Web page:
Table of Contents

Debt Settlement

The following information pertains to how debt settlement works in Vermont, and it can help you to determine whether the option is right for you.

Your Solution?

Debtors in Vermont are not alone. Some 9 million Americans reach out to the organizations that offer debt settlement every year.

To provide debt settlement services in the state, Vermont organizations must register with the Department of Banking. And consumers should check first to see that the agency with which they're dealing has done so. You can contact the department here.

Once you've confirmed that your debt settlement prospect is on the list, make sure you understand what are the typical steps of the arrangement in your state.

When to Use It

Setting up a debt settlement plan can allow you to pay off a single amount owed all at once. While credit counseling in general is a prerequisite for debtors before they file for Chapter 7 or Chapter 13 bankruptcy, debt settlement is not.

How It Works

An organization, attorney, or public accountant negotiates a one-time payment with a creditor, a lower amount than the full balance owed. The debt settlement provider then receives your payments and provides them, as agreed upon, to the creditor.

For Vermont Residents Only

The Vermont Debt Adjustor's Act specifies that your provider must disclose all fees in advance — these cannot exceed $50 for set up and they may not be more than 10 percent of any payment received for the purposes of settling the debt. They must also provide in writing all the ways debt settlement can impact your credit score. The state has additionally put into place certain protections when it comes to canceling your debt settlement plan, should you wish to do so. You have until midnight of the third day after signing your contract with the adjustor, after which the debt adjustor has 10 days to return to you any payments that you've given them.

Additionally, read the fine print of any contract. If you're working with a lawyer instead of a nonprofit counselor there may be legal and filing fees attached to your plan, and those aren't always limited by the state's provisions. Also, any amount of debt that is forgiven under a debt settlement is almost always treated as taxable income.

You can see the full language of the Vermont Debt Adjustor's Act at the following state website of statutes.

Credit Counseling

In many cases, credit counseling can clear a path to a more manageable scenario. Some 9 million Americans have already sought such aid. What follows are the key ways in which credit counseling works in Vermont. The state requires its credit counseling services to register with the Department of Banking. Before you engage with any debt adjustment organization, first check to see that it's on the state's list. You can contact the department here. You can also check the U.S. Department of Justice's list, which gives the organizations that are federally registered to provide services in Vermont.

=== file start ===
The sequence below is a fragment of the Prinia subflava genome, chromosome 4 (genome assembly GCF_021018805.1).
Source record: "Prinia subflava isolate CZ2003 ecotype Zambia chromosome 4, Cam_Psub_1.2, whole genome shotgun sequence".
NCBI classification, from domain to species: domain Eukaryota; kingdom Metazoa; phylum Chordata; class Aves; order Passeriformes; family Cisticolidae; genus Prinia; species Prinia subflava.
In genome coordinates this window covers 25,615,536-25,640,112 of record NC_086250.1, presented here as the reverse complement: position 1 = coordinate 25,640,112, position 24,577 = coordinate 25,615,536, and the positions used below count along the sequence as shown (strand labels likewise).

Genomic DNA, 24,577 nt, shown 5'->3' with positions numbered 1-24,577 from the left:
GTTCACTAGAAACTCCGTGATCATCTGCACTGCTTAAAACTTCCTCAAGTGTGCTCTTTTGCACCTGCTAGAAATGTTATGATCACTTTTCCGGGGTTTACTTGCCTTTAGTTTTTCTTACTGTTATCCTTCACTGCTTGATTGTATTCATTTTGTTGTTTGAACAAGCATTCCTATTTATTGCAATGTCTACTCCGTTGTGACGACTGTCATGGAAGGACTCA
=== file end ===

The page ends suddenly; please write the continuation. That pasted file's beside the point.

After deciding what agency you are going to work with, it’s important to understand the process and set reasonable expectations. The following are a few pointers to help.

When to Use It

Partnering with a credit counseling agency helps you get control of personal debt, which over time can help improve your financial health and credit score. People who are considering filing for Chapter 7 or Chapter 13 bankruptcy are required to have counseling – with the intent that spending habits will be changed for the better.

What counseling will not do, however, is clear your credit history, instantly improve your credit score or change your habits for you. These all take time and effort that come as the process unfolds.

How It Works

Creditors agree to work with counseling agencies once these parties agree on terms and conditions of the case, such as reduced interest rates, lower monthly payments, and waiver of fees (in some cases). Clients receive help making budgets, setting spending limits, and making scheduled payments to the counseling agency. These payments are then made to the creditors on an agreed-upon time-frame. If you choose counseling, you agree not to open, apply for, or use new lines of credit during this process.

For Vermont Residents Only

The Vermont Debt Adjustor's Act specifies that your provider must disclose all fees in advance — these cannot exceed $50 for setup and they may not be more than 10 percent of any payment to creditors. The state has also put into place certain protections when it comes to canceling your plan, should you wish to do so. You have until midnight of the third day after signing your contract with the agency, after which it has 10 days to return to you any payments that you've given them.

If you have questions or complaints about consumer credit service organizations, contact the state Attorney General's office (which also keeps a list of enforcement actions since 2009).